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“Furry Babies” Pet Store Faces Lawsuit for Allegedly Selling Unhealthy Puppy Mill Puppies

A group of consumers filed a lawsuit in LaSalle County Circuit Court against the Chicago pet store chain Furry Babies, Inc., claiming that the store sold sick puppies from puppy mills to unsuspecting consumers in violation of state consumer protection laws.

The lawsuit was filed by the international law firm Edwards Wildman, along with attorneys from the Animal Legal Defense Fund (ALDF) and The Humane Society of the United States (HSUS). The case, which was developed over the past two years with the assistance of the Illinois nonprofit group The Puppy Mill Project, alleges that the stores misrepresent the origin of the puppies they sell in violation of state law by claiming to sell “hand-picked” and “nursery-raised” puppies from reputable breeders. The chain frequently acquires puppies from inhumane breeding facilities known as puppy mills, which often produce puppies with physical ailments and behavioral problems due to the intense, unsanitary confinement and overbreeding practices endemic to these facilities.

“This slick network of puppy abusers is deceiving consumers and profiting from the extreme mistreatment and neglect of helpless animals,” said Stephen Wells, executive director of ALDF. “Furry Babies’ corporate greed for ‘puppy’ profits has led them to break the law.”

“We received a multitude of complaints about Furry Babies and, without legal help, we could only take the case so far,” explains Cari Meyers, founder of Chicago-based The Puppy Mill Project.  “We are so pleased to have the law firm of Edwards Wildman, along with the legal teams of ALDF and The HSUS, assisting the plaintiffs.”

The plaintiffs claim that in contrast to the stores’ promotional materials, Furry Babies puppies are frequently born, raised, and transported in filthy conditions, deprived of social contact, and shipped at younger ages than permitted by animal welfare laws. The USDA, the federal agency which licenses breeding facilities that sell dogs to pet stores, has repeatedly cited Furry Babies’ suppliers for violating the federal Animal Welfare Act. After one such inspection, the USDA cited a Furry Babies supplier for failing to tend to dogs with excessively matted fur and overgrown nails, causing deformity, lameness, and severe discomfort. Other citations issued to Furry Babies suppliers point to dogs living in waste-filled conditions hospitable to vermin, dogs without bedding in sub-zero temperatures, and dogs with obvious but untreated diseases.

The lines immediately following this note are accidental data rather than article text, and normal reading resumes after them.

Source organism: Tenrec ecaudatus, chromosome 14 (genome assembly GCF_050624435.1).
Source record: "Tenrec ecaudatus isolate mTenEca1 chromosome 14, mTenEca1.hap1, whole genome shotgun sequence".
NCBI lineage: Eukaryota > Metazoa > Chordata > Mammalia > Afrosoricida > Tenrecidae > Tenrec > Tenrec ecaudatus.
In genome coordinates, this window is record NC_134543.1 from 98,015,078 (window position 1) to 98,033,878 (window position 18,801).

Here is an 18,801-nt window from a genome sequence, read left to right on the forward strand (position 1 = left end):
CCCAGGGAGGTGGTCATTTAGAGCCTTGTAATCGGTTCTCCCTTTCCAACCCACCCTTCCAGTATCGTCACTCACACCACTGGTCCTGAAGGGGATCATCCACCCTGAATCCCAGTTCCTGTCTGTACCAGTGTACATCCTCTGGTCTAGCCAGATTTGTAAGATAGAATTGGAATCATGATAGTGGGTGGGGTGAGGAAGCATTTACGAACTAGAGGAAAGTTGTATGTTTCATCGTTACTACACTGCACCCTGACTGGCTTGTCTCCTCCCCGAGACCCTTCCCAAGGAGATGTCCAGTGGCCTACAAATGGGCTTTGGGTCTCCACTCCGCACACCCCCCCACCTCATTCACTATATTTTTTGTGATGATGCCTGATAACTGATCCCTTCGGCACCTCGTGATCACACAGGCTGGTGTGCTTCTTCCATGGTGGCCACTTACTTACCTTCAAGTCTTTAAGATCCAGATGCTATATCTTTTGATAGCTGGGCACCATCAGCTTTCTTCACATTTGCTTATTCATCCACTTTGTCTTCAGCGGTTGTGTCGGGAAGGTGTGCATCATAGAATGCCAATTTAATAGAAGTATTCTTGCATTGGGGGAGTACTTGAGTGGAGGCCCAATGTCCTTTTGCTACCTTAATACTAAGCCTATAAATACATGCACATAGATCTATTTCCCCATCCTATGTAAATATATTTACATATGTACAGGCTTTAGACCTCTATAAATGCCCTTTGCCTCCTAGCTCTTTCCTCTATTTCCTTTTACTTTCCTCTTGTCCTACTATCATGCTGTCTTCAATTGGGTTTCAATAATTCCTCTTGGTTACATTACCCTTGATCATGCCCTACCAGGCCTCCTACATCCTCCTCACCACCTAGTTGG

“Furry Babies reaps huge profits by selling puppy mill puppies to well-intentioned dog lovers who would never knowingly buy a puppy bred in inhumane conditions," said Jonathan Lovvorn, senior vice president for animal protection litigation at The HSUS. "Families often bear the great expense of veterinary treatment for sick dogs, or the terrible anguish of losing a beloved family pet. It’s time to stop this shameless industry from abusing consumers and dogs alike.”

In the fall of 2012, The HSUS conducted an undercover investigation of several Chicago-area pet stores and found that Furry Babies routinely obtains puppies from puppy mills, and violates the Illinois laws requiring disclosure of puppy origins.

Due to concerns about puppies coming from disreputable sources, some cities are considering measures to ban the sale of dogs from puppy mills in pet stores, such as a recent ordinance passed in Los Angeles. “Puppy lemon law” legislation in Illinois is awaiting the governor’s signature as consumers find themselves the owners of puppies with undisclosed, severe health conditions resulting from inhumane and irresponsible breeding in puppy mills.


ADLF: Lisa Franzetta: 707-795-2533, ext. 1015 (office); 415-203-5472 (mobile); lfranzetta@aldf.org

HSUS: Niki Ianni: 301-548-7793 (office); 610-999-6932 (mobile); nianni@humanesociety.org

The Puppy Mill Project:  Ilyse Strongin-Bombicino (312) 285-7702; ilyse@ripplepublicrelations.com

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